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March 12 , 2004

Bob Schwartz: Mapping History in the Classroom

Photo: Todd M. LeMieux

Bob Schwartz

Visit the new Mount Holyoke Historical Atlas on the Web and see the seminary where Mary Lyon convened the first class of the College on November 8, 1837. Click ahead a century and view the devastation wrought by the Great Hurricane of 1938 that ripped out more than 90 percent of the trees from Prospect Hill. Another click brings you to the present day. This ever-expandable online resource is the brainchild of E. Nevins Redmon Professor of History Bob Schwartz, a passionate practitioner of historical geography and environmental history.

It all started some 15 years ago, when Schwartz was consulting a leading history of nineteenth-century England and found that it contained not a single map. He was astonished that such a work could be published with no geographical representation of the subject matter. “As a social historian, I need to have a sense of place in order to do my work,” Schwartz explained. “I’m attuned to maps.”

This cartographic deficiency spurred Schwartz to dig into the field of historical geography and make it a centerpiece of his scholarly work in and out of the classroom. Building on his long interest in quantitative approaches to history, he was attracted to Geographic Information Systems (GIS) technology and, in 1997, he took an intensive week-long course at the University of London in England, where pioneering work in historical GIS was being done. Since then, Schwartz, who admits to being a “computer nut,” has been combining cutting-edge GIS technology with primary-source materials to enhance our understanding of history.

Schwartz’s first project was to trace the effect of the development of the British railway system on the country’s population distribution. “The question is inherently spatial,” he said. He hypothesized that, contrary to what other historians have suggested, the expansion of the rail system did not promote rural migration to the cities, at least in the first several decades following the arrival of routine rail service. Rather, rail service served to hold rural inhabitants in the countryside by creating new economic opportunities for marketing local products in major commercial centers. Using old maps and railroad records, Schwartz created a series of maps reflecting the reach of the rail system at different points in time. He coupled that data with census data from the same time periods. His initial results have borne out his hunch.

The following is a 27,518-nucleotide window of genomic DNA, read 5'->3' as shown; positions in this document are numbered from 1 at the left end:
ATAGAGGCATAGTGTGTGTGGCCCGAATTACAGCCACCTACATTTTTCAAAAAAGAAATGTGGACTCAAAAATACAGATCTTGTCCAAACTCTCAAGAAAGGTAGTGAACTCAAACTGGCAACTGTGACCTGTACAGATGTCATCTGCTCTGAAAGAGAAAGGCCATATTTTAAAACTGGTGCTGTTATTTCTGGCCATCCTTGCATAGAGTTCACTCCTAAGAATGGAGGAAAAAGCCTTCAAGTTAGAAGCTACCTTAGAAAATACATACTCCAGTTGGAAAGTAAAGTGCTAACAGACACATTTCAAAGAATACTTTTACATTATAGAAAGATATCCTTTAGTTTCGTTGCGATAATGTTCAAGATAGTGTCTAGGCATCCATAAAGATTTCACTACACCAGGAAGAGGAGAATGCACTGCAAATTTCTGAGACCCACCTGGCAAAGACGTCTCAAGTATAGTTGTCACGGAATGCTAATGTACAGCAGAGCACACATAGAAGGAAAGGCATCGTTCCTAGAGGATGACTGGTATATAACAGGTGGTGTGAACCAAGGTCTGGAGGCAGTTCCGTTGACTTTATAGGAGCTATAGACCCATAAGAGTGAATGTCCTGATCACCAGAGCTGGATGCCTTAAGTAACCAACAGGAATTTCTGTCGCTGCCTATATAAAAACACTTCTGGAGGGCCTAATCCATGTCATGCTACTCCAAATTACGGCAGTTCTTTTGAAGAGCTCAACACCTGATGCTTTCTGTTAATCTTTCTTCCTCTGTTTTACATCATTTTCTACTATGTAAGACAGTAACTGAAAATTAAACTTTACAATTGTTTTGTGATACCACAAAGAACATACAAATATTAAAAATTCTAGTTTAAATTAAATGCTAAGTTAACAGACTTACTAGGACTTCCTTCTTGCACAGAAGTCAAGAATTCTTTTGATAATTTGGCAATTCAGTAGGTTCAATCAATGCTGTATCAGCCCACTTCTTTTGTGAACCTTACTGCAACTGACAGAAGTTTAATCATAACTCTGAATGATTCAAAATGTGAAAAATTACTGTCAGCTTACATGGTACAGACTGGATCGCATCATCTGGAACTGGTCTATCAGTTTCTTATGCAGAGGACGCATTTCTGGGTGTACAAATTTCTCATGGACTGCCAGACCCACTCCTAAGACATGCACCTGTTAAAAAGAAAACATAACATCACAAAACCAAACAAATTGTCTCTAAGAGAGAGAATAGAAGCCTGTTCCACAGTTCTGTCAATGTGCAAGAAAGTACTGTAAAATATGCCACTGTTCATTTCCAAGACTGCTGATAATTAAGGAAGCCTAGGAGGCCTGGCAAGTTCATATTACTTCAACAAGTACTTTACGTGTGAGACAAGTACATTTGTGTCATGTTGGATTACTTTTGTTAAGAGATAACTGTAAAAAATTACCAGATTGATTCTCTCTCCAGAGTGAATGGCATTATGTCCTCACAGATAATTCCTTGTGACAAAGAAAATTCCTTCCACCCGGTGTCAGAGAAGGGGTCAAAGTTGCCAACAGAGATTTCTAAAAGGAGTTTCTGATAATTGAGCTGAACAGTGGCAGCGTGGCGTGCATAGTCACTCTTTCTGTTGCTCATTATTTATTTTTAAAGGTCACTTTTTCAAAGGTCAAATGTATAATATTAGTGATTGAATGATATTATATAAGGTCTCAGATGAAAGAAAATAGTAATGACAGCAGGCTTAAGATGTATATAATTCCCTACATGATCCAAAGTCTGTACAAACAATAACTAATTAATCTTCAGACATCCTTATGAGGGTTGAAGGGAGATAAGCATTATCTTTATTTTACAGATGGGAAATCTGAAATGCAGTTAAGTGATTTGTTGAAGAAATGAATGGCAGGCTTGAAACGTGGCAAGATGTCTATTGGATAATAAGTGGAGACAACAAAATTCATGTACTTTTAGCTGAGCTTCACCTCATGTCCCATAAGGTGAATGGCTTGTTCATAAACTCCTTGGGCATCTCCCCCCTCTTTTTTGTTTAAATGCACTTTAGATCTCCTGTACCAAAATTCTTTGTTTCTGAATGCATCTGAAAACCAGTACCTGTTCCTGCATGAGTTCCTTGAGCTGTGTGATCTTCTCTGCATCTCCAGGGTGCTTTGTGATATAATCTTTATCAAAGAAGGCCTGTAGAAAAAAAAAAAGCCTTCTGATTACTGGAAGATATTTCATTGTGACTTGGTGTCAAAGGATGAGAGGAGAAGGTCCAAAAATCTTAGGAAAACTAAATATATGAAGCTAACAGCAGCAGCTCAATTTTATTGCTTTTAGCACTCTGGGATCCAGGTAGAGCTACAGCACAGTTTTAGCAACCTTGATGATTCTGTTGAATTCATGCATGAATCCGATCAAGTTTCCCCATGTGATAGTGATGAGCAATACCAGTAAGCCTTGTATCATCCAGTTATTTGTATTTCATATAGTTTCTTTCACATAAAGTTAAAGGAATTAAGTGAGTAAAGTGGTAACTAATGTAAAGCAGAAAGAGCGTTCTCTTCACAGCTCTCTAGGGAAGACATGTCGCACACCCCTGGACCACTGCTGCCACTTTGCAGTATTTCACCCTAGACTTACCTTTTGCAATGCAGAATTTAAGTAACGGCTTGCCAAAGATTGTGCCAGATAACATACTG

While a substantial amount of Schwartz’s scholarly work has been in French social history, he chose to work on England first because the necessary demographic information already existed in “The Great Britain Historical GIS,” which his colleagues at the University of Portsmouth, England, made available to him. On leave this spring, Schwartz will be extending his research to France, where historical GIS is in its infancy. The task of compiling the data will be a greater challenge, he said, but one readily met, thanks to his research on England.